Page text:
Hot Cross Buns are traditionally served on Good Friday, Easter, and Christmas. Spicy sweet rolls filled with dried fruit and iced with a cross on top.
Hot Cross Buns was the very first song that I ever learned to play on the recorder in the fifth grade. Three simple notes learned in half an hour, and suddenly I felt like a Recorder Virtuoso.
Being that our music teacher was also our choir teacher, we learned the lyrics to Hot Cross Buns in the second half of the hour:
Hot Cross Buns!
Hot Cross Buns!
Hot Cross Buns!
How’s that for progressive education? Sadly, my recorder skills barely progressed beyond Shortenin’ Bread by the time of our spring concert, so my dream of millions of concertgoers clamoring to see me play the recorder was short lived. Shattered illusions of grandeur aside, I was able to impress Son #1 with my mad recorder skills when he was learning to play the recorder in the fifth grade. So I guess I’ll always have that going for me.
Another memory near and dear to me is that of actually eating Hot Cross Buns at Easter time.
Growing up with divorced parents, I rarely spent a holiday in my own home. I did luck out in that both sides of my family served Hot Cross Buns at Easter. I never realized that the “raisin buns” that I grew up eating with “lamb butter” had a any significance to the season other than the fact that they were always present. All I knew was that they were soft, warmly spiced, and delicious!
The lamb butter was actual butter in the shape of a lamb, not butter made from an actual lamb, be-tee-dubs. I felt the need to clarify.
But because I’m a big Food Dork, and I
know hope that y’all love me for it, I felt compelled to do a little research on the subject. (Here’s the part where you pretend to act surprised.)
What I discovered is that hot cross buns are traditionally served on Good Friday (the Friday before Easter) to signify the crucifixion of Christ. The buns were so wildly popular that in Tudor England, they felt compelled to ban the sale of hot cross buns or other spiced breads with the exception of on Good Friday, Christmas, or for burials. Due to that decree, hot cross buns were more commonly made at home rather than in bakeries.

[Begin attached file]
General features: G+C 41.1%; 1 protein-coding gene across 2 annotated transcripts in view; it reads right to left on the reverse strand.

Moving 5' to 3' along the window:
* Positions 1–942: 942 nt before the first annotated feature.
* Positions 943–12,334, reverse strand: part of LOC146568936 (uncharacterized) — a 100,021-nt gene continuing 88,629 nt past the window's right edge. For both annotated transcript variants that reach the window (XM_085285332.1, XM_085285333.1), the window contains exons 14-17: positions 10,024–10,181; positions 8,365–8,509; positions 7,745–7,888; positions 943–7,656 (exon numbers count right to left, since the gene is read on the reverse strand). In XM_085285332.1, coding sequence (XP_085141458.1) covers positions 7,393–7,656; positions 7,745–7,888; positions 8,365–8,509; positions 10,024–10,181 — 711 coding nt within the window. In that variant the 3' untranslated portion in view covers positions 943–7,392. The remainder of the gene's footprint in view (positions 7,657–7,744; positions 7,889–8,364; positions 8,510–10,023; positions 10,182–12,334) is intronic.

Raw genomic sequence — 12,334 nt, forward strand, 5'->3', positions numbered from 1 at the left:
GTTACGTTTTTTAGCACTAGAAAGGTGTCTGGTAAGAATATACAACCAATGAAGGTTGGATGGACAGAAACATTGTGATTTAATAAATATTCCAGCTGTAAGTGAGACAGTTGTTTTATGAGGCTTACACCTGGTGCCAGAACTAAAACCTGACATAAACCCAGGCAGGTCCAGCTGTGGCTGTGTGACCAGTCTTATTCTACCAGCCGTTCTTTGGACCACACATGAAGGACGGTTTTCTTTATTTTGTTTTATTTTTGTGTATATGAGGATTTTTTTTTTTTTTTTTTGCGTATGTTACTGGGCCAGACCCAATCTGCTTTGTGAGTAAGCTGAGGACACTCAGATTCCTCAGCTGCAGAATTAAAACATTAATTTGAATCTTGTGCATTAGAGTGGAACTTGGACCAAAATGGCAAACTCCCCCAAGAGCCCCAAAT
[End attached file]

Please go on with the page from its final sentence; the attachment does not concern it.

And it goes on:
English folklore surrounding the buns claims that hot cross buns baked and served on Good Friday will not spoil or mold throughout the year. Another tale insists the buns to be little medicinal pillows of happiness that will cure the sick when eaten. Bakers have been known to hang a hot cross bun baked on Good Friday in their kitchens to ensure that all of the breads baked in their ovens in the coming year will turn out perfectly.
I love bread as much as the next gal, but I’m not so sure that I want anything hanging around my kitchen for a full year, even if it’s supposed to keep my breads from falling flat.
What I am sure of is that Hot Cross Buns are heavenly, lightly spiced, sweet rolls that are speckled with dried fruit, and topped with a creamy icing.
The recipe is simple as far as breads go, so I’m confident that it’ll be fool proof in your kitchen.
Neither of my grandmothers ever used a stand mixer to make bread dough, but I did. Rest assured that this dough can be mixed in either a stand mixer or by hand. After the initial rise, the dough is deflated, turned onto a floured surface, and cut into a couple dozen pieces.
Then the pieces are rolled into balls, pinched to seal, and placed onto prepared baking sheets to rise again.
Once the buns have doubled in bulk, brush them with a quick egg wash to glaze the tops.
After brushing with glaze, cut a cross into the top of the buns before baking them.
Once out of the oven, the buns are allowed to cool almost completely before being striped with gooey icing. Hot Cross Buns are so wonderful that we don’t wait for special occasions to indulge in them around here. I should probably mention that I make my buns on the larger side so that they are perfect for sharing. In fact, sharing a Hot Cross Bun is said to ensure friendship in the coming year.
Half for you and half for me!
Between us two shall goodwill be!
Share a hot cross bun with me, Friends!